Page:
From Faust to Strangelove: Representations of the Scientist in Western Literature
They were mad, of course. Or evil. Or godless, amoral, arrogant, impersonal, and inhuman. At best, they were well-intentioned but blind to the dangers of forces they barely controlled. They were Faust and Frankenstein, Jekyll and Moreau, Caligari and Strangelove--the scientists of film and fiction, cultural archetypes that reflected ancient fears of tampering with the unknown or unleashing the little-understood powers of nature.
In From Faust to Strangelove Roslyn Haynes offers the first detailed and comprehensive study of the image of the scientist in Western literature and film--from medieval images of alchemists to present-day depictions of cyberpunks and genetic engineers.
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It was only at the urging of Edmund Halley , later Astronomer Royal , that he
consented to write down the elaborate proofs ( which he had mislaid ! ) for his
theory of planetary motion , including the infinitesimal calculus he had had to
derive for ...
The adolescent readers of pulp fiction wanted human heroes with whom they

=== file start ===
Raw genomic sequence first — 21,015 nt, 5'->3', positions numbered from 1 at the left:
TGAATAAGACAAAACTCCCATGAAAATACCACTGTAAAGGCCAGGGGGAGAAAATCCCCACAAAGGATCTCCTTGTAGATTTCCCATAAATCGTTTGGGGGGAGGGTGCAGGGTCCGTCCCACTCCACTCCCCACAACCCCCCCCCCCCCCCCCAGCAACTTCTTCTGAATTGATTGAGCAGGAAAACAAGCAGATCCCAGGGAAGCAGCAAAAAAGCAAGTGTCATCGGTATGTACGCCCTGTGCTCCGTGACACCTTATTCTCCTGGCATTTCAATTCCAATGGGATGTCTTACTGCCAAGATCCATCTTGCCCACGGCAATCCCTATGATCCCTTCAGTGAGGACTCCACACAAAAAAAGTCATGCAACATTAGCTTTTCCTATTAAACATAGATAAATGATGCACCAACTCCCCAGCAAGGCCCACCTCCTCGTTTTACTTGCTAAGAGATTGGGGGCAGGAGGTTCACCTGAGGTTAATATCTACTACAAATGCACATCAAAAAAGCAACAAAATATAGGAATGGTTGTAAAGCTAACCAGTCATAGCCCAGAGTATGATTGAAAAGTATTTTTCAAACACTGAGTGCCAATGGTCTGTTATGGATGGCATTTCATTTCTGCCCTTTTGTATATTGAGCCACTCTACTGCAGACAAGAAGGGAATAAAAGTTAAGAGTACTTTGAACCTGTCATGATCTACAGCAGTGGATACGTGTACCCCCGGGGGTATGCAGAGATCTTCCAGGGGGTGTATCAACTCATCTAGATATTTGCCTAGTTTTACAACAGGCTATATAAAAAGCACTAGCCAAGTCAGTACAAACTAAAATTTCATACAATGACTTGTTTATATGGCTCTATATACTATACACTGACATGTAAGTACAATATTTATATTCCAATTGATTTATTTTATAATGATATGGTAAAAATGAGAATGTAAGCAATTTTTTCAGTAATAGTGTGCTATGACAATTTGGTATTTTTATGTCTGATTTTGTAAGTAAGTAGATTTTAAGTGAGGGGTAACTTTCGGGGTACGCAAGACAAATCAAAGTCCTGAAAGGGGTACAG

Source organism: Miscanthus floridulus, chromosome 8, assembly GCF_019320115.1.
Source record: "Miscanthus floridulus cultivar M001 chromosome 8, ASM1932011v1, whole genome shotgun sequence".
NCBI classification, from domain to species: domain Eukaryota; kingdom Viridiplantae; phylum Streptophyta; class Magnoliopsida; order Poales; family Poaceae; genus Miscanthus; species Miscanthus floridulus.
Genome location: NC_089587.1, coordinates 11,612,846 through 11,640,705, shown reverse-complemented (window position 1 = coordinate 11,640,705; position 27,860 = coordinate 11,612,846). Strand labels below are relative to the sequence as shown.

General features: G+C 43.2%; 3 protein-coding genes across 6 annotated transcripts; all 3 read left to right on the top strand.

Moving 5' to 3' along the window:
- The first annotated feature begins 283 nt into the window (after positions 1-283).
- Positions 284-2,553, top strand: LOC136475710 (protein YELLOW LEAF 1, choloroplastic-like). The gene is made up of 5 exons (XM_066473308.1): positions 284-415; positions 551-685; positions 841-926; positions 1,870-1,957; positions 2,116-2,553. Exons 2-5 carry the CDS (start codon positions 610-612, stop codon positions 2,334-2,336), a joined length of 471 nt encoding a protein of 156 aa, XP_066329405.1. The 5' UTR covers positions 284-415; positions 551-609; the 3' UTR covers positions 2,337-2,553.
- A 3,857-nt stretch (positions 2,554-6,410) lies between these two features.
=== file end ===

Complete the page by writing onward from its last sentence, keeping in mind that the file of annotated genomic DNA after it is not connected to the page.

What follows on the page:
could identify , and the lurid cover illustrations of Hugo Gernsback ' s magazine
Amazing Stories and its later rival Astounding Stories , with their depictions of
Temporarily he succumbs to the threat of torture and publicly denies what he
knows to be scientific truth ( in the play , the Copernican theory ; in Brecht ' s
contemporary terms , knowledge of the consequences of an atomic bomb ) , but
later he ...
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The Scientist under Scrutiny
The Scientist as Hero
The Impersonal Scientist
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Technoscience And Everyday Life: The Complex Simplicities of the Mundane
Vista previa limitada - 2006